Mar 16, 2017 | By Benedict

Printing giant HP has unveiled a new 3D Open Materials and Applications Lab at its Corvallis, Oregon site. HP says the 3,500 sq ft space will increase cross-industry collaboration, allow partners to test new 3D printing materials for the HP Jet Fusion 3D printer, and decrease time-to-market.

Inside the HP 3D Open Materials and Applications Lab in Corvallis, Oregon

It’s been about 10 months since HP unveiled its first ever 3D printer, the HP Jet Fusion 3D Printing Solution. That unveiling was one of the 3D printing industry’s key moments of 2016, but after years of anticipation about HP’s promised additive manufacturing product, the announcement raised as many questions as it provided answers. What was this “Open Materials Platform” all about, for example? Was HP handing over all material responsibilities to its partners? And if so, what exactly was in that box labelled “HP 3D Material”?

Today, we still don’t know the full ins and outs of HP’s business with its material partners, but we do know where a lot of that business will go down: HP has just unveiled a new 3D Open Materials and Applications Lab at its Oregon site. The facility measures 3,500 square feet, and will function as a “proving ground” for HP’s 3D printing technology. The printing company’s first group of partners will be able to use the lab to test new, powdered raw materials that can be used in HP’s 3D printers.

The HP Jet Fusion 3D 4200 3D printer

“We are convening the world’s leading materials companies and empowering them to disrupt and innovate,” said HP’s Tim Weber, Global Head of 3D Materials and Advanced Applications and general manager of the Corvallis site. “It will be exciting to watch as these companies test the limits of the HP Open Platform. The ability to create new materials more quickly, and to easily iterate and improve those materials, will lower costs and accelerate the digital reinvention of manufacturing.”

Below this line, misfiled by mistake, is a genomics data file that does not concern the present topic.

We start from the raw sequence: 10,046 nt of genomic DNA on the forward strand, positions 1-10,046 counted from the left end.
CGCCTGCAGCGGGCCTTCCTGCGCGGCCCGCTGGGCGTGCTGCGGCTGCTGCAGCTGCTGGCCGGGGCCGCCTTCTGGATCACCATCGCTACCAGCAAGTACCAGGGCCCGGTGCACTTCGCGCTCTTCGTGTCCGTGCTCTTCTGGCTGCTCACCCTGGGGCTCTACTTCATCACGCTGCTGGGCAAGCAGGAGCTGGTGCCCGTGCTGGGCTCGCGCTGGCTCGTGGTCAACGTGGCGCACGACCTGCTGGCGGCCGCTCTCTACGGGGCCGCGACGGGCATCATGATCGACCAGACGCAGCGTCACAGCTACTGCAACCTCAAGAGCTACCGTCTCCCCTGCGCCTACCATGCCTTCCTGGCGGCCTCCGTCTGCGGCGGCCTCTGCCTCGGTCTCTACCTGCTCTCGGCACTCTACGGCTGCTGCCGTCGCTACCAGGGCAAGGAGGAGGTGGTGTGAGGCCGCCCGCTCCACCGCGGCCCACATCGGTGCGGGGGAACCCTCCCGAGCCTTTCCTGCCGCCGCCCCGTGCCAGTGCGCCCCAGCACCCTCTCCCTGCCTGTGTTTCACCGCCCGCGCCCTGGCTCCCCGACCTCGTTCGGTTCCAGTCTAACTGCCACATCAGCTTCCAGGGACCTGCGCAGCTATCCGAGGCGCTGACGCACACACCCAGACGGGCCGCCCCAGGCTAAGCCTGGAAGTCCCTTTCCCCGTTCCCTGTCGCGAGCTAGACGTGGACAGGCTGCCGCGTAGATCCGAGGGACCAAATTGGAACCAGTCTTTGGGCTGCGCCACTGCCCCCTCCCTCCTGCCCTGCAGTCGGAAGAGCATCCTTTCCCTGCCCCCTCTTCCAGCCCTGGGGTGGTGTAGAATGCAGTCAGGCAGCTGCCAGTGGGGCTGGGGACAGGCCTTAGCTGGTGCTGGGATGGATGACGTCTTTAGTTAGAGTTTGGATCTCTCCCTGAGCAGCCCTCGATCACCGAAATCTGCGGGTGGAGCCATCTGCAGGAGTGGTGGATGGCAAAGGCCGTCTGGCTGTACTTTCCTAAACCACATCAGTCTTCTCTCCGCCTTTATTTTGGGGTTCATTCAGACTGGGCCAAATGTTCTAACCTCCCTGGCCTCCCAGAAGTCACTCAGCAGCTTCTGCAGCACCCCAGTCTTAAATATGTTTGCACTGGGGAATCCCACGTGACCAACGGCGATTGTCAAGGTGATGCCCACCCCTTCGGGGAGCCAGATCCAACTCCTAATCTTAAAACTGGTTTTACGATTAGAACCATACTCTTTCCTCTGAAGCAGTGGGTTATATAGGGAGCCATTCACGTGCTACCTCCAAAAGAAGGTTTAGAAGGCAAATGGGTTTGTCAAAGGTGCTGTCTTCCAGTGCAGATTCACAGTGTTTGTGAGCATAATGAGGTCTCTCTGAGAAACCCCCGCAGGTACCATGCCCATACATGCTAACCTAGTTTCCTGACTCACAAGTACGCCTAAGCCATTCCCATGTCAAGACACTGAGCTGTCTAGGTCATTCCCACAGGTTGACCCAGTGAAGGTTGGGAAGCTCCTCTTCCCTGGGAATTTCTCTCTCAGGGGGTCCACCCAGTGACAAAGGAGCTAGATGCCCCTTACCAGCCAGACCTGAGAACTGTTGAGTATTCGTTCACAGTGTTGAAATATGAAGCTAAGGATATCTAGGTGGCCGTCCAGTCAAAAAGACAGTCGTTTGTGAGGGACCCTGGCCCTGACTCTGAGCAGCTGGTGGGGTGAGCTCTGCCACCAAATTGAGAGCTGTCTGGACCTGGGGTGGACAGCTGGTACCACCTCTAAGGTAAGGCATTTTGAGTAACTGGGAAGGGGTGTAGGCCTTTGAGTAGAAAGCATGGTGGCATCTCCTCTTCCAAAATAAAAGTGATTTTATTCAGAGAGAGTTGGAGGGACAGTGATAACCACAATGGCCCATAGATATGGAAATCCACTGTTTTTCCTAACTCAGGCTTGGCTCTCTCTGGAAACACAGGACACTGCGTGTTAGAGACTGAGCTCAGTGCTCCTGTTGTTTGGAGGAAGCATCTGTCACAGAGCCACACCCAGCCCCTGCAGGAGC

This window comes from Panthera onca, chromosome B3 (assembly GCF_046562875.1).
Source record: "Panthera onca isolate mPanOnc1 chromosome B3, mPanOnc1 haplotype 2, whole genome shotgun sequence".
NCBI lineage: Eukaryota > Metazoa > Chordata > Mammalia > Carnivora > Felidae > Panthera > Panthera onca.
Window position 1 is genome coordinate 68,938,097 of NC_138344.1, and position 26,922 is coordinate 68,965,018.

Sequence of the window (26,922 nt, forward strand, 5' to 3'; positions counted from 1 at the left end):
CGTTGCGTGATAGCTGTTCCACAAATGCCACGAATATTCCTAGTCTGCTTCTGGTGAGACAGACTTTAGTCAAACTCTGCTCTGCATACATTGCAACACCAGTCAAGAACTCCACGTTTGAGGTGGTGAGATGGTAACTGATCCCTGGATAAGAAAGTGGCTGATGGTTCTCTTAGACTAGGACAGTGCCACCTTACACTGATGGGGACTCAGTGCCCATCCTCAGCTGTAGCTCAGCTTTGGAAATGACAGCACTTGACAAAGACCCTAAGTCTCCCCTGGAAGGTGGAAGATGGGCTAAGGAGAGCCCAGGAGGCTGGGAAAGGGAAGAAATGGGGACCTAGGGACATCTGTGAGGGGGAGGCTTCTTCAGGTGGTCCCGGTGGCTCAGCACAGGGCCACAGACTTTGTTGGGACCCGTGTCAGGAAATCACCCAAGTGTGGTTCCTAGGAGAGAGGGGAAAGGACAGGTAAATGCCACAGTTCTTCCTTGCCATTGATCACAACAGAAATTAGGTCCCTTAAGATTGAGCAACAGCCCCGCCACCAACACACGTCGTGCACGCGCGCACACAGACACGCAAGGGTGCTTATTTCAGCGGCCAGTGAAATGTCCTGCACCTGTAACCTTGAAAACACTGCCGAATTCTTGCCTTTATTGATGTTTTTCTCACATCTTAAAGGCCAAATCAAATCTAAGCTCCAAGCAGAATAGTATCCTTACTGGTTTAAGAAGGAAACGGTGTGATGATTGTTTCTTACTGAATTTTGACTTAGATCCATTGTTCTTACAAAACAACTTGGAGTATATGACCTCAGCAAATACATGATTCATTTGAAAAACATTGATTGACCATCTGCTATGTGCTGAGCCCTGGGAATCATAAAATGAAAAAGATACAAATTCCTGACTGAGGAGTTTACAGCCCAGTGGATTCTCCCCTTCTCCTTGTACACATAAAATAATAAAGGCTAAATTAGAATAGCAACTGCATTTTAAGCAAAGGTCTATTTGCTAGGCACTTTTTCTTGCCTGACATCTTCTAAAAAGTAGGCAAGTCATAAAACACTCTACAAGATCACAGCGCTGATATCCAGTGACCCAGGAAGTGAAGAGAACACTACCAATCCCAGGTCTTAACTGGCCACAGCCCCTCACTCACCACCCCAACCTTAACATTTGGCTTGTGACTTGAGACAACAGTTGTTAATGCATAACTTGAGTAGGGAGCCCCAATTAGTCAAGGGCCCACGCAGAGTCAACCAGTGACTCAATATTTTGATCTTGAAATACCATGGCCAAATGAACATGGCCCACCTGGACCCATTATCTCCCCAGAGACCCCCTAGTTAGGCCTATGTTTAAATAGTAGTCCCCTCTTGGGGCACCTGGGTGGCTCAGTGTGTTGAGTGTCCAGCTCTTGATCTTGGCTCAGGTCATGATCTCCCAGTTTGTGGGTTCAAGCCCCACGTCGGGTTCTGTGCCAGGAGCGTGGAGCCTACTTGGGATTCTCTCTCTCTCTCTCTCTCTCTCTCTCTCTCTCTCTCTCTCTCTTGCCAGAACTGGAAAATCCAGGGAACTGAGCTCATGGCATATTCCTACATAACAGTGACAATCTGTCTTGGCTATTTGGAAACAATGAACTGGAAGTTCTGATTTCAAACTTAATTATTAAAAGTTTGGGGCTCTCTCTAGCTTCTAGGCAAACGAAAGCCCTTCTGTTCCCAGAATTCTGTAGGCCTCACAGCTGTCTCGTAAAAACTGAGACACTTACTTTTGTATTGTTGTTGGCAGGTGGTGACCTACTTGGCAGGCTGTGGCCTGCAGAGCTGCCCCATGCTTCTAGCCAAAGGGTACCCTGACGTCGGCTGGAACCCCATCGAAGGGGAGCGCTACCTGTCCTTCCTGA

At present, those companies mentioned by Weber include Arkema, BASF, Evonik, and Lehman & Voss, each a major chemicals and materials company with a strong global presence. However, HP says that more partners will soon walk through the doors of the new facility, providing new and innovative materials for both the Jet Fusion 3D 4200 and Jet Fusion 3D 3200 3D printers. These new materials will be unlike FDM filaments or SLA resins, and will be printed as individual voxels.

HP says that interaction with these materials partners is key to getting the most out of its relatively new 3D printing technology. “There’s no way that HP itself can develop and certify the some 30,000 materials made by all the materials companies in the world,” Weber said. “Working together in a hands-on, agile development environment enables us to test and certify materials that are compatible with our Multi Jet Fusion technology.”

Outside HP's Corvallis site

In October, Evonik became the first HP partner to have a material certified for use in the Jet Fusion 3D printer, but HP envisages a future in which customers will have an app-store-like range of materials to choose from, with contributions from companies large and small. By harnessing experience from materials experts the world over, HP hopes that it can “drive innovation” that will in turn raise quality standards and even lower costs.

“We must rethink the entire lifecycle of a manufactured part, from design to delivery,” Weber added.

The HP Jet Fusion 3D 4200 3D printer

Key benefits of HP’s new 3D printing materials lab:

  • Increase cross-industry collaboration
  • Allow partners to test new materials to use in HP 3D printers
  • Decrease the time-to-market
  • Jumpstart product development
  • Get real-time feedback from engineers



Posted in 3D Printing Materials



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